Research Article

Pathogen-induced activation of disease-suppressive functions in the endophytic root microbiome

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Science  01 Nov 2019:
Vol. 366, Issue 6465, pp. 606-612
DOI: 10.1126/science.aaw9285

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Protecting plants from the inside out

Some soils show a remarkable ability to suppress disease caused by plant pathogens, an ability that is attributed to plant-associated microbiota. Carrión et al. investigated the role of endophytes, the intimate microbial community found within roots, in fungal disease suppression (see the Perspective by Tringe). The wilt fungus Rhizoctonia solani infects sugar beets, whereupon transcriptional analysis shows that several bacterial endophyte species activate biosynthetic gene clusters to cause disease suppression. These organisms produce antifungal effectors, including enzymes that can digest fungal cell walls, and secondary metabolites, including phenazines, polyketides, and siderophores, which may contribute to the antifungal phenotype.

Science, this issue p. 606; see also p. 568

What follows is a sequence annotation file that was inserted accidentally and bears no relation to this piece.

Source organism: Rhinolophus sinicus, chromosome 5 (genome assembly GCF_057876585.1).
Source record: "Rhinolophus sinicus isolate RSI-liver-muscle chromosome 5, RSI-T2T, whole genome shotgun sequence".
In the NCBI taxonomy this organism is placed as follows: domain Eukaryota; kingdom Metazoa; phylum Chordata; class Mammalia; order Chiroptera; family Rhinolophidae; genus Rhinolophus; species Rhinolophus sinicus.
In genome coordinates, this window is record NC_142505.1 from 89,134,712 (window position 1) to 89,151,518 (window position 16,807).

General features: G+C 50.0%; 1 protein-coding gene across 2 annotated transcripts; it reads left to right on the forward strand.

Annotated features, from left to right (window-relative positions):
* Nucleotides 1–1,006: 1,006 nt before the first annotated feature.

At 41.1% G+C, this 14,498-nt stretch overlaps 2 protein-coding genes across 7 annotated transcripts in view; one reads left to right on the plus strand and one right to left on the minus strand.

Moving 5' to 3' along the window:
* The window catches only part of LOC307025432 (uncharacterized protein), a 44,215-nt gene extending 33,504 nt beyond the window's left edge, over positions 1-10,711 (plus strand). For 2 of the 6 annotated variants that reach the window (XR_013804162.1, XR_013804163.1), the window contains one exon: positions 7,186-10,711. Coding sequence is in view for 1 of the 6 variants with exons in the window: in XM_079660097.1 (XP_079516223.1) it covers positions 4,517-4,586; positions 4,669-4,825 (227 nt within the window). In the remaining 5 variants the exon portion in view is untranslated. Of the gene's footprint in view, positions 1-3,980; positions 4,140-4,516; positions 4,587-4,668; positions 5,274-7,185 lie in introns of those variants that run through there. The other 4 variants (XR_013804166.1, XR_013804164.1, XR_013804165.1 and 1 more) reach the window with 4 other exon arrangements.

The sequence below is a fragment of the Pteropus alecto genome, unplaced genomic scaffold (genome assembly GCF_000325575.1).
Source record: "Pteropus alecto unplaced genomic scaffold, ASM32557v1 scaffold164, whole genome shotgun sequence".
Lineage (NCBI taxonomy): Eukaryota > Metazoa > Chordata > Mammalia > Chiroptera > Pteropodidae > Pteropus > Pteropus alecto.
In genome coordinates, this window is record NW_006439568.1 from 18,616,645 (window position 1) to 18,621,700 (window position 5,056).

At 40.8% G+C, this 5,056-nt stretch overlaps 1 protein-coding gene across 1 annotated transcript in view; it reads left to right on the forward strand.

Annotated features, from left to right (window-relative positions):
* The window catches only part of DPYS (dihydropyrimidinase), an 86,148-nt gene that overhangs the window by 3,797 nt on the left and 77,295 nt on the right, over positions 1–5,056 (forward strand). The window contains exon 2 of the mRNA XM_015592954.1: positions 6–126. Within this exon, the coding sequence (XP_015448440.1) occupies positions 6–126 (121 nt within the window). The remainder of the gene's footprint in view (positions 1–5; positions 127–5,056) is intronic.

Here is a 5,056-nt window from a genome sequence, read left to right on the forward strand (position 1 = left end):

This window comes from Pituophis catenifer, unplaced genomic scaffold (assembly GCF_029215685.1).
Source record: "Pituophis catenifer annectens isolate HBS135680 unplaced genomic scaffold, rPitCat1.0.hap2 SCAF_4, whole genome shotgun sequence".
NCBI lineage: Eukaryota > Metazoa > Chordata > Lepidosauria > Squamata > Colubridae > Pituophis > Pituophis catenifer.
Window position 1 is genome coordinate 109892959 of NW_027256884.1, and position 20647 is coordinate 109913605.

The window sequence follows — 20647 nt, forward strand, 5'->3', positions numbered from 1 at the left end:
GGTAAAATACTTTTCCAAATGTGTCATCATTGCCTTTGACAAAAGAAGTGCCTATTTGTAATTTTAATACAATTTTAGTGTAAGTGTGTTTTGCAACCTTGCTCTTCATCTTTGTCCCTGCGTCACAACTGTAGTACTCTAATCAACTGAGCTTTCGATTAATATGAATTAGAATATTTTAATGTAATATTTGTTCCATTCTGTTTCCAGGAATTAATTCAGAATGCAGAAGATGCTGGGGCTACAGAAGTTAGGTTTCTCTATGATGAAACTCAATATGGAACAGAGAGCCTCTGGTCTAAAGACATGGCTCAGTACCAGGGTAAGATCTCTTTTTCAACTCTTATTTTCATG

Microorganisms living inside plants can promote plant growth and health, but their genomic and functional diversity remain largely elusive. Here, metagenomics and network inference show that fungal infection of plant roots enriched for Chitinophagaceae and Flavobacteriaceae in the root endosphere and for chitinase genes and various unknown biosynthetic gene clusters encoding the production of nonribosomal peptide synthetases (NRPSs) and polyketide synthases (PKSs). After strain-level genome reconstruction, a consortium of Chitinophaga and Flavobacterium was designed that consistently suppressed fungal root disease. Site-directed mutagenesis then revealed that a previously unidentified NRPS-PKS gene cluster from Flavobacterium was essential for disease suppression by the endophytic consortium. Our results highlight that endophytic root microbiomes harbor a wealth of as yet unknown functional traits that, in concert, can protect the plant inside out.

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